Your Severe Weather Shelter Plan


Meteorological spring has blown into town with a fury and much erratic weather!

Snow storms, wind storms, thunderstorms, and tornados – you never know what you are going to get.

Are you prepared for the dangers associated with these weather patterns?

Watch vs. Warning

First thing we need to review is the levels of weather severity – Watch vs. Warning. Do you know which one has the greatest sense of urgency?

A WATCH means that severe weather may develop. Conditions are favorable for such an event. It is recommended that the public be aware of these conditions and have a plan of reaction in case of the weather occurring. A watch is usually issued 12 hours before the threat of severe weather.
A WARNING means that severe weather is imminent. It will occur within the next hours, or even minutes. It warns people to prepare for this severe weather and execute their plans of preparation.



Shelter Plans for Severe Weather



Step 1: Have a home safety plan.

Where will your family go in case of a severe weather situation such as a tornado? Where will your supplies and important documents be stored? In the situation of a tornado, NOAA has the following recommendations:

In a house with a basement: 

Avoid windows.

Get in the basement and under some kind of sturdy protection like a heavy table or work bench. Cover yourself with a mattress or sleeping bag for extra protection. Know where very heavy objects rest on the floor above (pianos, refrigerators, waterbeds, etc.) and do not go under them. They may fall down through a weakened floor and crush you. Use a helmet to further protect your head.

In a house with no basement, a dorm, or an apartment:

Avoid windows.

Go to the lowest floor, small center room like a bathroom or closet, under a stairwell, or in an interior hallway with no windows. Crouch as low as possible to the floor, facing down; and cover your head with your hands.

A bath tub may offer a shell of partial protection. Even in an interior room, you should cover yourself with some sort of thick padding like a mattress or blanket to protect against falling debris.  A helmet can offer some protection against head injury.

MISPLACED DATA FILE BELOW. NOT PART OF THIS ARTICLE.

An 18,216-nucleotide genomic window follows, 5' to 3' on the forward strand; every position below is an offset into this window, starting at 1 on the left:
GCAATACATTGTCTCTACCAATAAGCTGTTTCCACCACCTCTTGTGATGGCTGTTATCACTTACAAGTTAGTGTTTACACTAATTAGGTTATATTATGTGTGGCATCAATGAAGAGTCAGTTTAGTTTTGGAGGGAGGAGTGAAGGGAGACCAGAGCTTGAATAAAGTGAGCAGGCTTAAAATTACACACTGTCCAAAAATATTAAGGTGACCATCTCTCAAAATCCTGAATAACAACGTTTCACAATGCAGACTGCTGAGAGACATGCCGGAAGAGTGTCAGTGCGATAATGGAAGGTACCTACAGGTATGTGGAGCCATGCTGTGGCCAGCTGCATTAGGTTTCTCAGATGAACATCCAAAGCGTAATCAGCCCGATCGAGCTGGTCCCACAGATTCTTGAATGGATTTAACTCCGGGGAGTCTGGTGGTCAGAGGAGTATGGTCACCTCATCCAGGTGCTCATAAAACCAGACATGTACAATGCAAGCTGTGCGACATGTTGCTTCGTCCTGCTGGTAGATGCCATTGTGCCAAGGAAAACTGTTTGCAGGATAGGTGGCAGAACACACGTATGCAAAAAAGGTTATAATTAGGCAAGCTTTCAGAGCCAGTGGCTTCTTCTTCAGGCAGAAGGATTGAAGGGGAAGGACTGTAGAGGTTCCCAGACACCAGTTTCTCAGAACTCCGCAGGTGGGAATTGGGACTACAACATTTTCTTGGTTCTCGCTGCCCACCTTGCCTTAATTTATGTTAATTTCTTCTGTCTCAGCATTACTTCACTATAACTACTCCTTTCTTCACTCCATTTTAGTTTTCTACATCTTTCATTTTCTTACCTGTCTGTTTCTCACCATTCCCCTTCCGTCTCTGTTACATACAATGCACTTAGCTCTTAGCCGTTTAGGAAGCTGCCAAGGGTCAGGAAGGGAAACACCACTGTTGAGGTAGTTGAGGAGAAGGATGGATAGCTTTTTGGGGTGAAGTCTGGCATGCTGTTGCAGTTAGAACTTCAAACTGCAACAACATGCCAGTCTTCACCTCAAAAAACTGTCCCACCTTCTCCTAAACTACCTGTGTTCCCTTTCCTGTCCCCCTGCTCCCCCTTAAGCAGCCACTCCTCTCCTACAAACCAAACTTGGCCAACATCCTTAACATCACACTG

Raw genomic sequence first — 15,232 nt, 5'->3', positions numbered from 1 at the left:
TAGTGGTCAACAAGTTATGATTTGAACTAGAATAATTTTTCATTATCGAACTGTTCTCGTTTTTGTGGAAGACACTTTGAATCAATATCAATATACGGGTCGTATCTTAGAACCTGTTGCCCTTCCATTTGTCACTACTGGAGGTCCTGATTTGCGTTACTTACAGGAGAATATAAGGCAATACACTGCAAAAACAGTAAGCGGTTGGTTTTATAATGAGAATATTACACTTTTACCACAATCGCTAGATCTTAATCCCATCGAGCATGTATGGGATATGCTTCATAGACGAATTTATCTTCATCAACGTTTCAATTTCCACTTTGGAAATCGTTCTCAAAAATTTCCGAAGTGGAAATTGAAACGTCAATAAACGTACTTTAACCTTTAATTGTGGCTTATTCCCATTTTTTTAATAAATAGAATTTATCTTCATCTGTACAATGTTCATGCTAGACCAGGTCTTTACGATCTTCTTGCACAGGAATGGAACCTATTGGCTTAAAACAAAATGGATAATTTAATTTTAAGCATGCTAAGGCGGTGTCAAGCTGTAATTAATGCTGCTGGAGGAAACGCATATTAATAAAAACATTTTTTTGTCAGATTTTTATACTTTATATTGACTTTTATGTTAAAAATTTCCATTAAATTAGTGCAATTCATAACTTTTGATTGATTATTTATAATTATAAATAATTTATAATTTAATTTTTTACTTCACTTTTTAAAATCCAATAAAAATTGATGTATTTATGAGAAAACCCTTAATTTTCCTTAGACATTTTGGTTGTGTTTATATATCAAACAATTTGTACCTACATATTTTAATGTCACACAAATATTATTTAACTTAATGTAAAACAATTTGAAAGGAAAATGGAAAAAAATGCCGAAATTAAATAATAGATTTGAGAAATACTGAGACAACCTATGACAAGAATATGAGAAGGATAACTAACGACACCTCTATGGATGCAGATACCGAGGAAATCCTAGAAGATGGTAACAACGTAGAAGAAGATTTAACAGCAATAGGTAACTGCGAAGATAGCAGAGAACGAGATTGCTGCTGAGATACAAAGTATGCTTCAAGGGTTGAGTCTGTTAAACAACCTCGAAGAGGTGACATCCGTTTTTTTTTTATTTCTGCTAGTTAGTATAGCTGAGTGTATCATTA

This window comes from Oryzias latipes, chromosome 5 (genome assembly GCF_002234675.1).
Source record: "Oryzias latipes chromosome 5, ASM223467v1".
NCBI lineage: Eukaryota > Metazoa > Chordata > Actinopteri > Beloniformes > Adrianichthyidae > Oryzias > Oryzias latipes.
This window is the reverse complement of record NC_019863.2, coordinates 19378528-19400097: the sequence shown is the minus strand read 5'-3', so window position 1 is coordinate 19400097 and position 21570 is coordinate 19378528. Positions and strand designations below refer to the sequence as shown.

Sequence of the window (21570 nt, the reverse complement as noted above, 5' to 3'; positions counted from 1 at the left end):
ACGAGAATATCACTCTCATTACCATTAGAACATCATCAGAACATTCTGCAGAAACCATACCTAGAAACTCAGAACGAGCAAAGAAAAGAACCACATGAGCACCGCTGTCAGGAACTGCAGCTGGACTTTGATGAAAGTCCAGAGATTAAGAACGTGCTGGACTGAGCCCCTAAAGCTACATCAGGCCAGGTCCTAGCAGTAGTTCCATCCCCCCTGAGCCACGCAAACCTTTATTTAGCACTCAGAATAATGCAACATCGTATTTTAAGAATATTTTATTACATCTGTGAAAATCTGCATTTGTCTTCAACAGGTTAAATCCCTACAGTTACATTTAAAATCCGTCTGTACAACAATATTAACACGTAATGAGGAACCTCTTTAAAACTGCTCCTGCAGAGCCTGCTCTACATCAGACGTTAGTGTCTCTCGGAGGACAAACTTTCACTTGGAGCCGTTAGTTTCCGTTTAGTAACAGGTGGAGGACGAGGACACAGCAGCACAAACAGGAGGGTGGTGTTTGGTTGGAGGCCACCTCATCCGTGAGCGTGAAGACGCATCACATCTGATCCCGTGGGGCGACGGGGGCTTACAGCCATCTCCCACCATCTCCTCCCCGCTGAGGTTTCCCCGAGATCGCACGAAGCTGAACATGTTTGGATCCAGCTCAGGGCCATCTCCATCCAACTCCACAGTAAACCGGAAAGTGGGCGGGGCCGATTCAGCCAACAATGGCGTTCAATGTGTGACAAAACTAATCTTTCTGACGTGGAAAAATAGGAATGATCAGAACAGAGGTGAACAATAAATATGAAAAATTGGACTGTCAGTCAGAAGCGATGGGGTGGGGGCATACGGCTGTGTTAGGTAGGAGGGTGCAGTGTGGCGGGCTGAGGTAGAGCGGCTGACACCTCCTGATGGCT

In a mobile home:

Get out! Even if your home is tied down, it is not as safe as an underground shelter or permanent, sturdy building. Go to one of those shelters, or to a nearby permanent structure.

2. Have an emergency plan in case you are not home.

Review with your family how to navigate various bad weather scenarios when you are not home.  For a tornado, NOAA suggests the following:

In an office building, hospital, nursing home or skyscraper:

Go directly to an enclosed, windowless area in the center of the building — away from glass and on the lowest floor possible. Then, crouch down and cover your head.

Interior stairwells are usually good places to take shelter, and if not crowded, allow you to get to a lower level quickly. Stay off the elevators; you could be trapped in them if the power is lost.

In a car or truck:

Vehicles are extremely risky in a tornado. If the tornado is visible, far away, and the traffic is light, you may be able to drive out of its path by moving at right angles to the tornado. Seek shelter in a sturdy building, or underground if possible.

If you are caught by extreme winds or flying debris, park the car as quickly and safely as possible — out of the traffic lanes. Stay in the car with the seat belt on. Put your head down below the windows; cover your head with your hands and a blanket, coat, or other cushion if possible.

If you can safely get noticeably lower than the level of the roadway, leave your car and lie in that area, covering your head with your hands. Avoid seeking shelter under bridges and underpasses. This can create deadly traffic hazards and offer little protection against flying debris.

In the open outdoors:

If possible, seek shelter in a sturdy building.

If not, lie flat and face-down on low ground, protecting the back of your head with your arms. Get as far away from trees and cars as you can; they may be blown onto you in a tornado.

3.  Have a predetermined meeting place in case the family is separated during a weather disaster.

This can be a landmark in your neighborhood, or another family member’s home. The most important point is that all family members know of this place as a landmark for reestablishing contact with the family.

The majority of weather related victims state that they “never thought something like this was actually going to happen to them”.

Protect yourself and your family. Follow these simple preparations and give yourself a peace of mind.

The above article is meant to give a general overview of tornado preparation. Please refer to your individual state government’s guidelines for severe weather preparations. 


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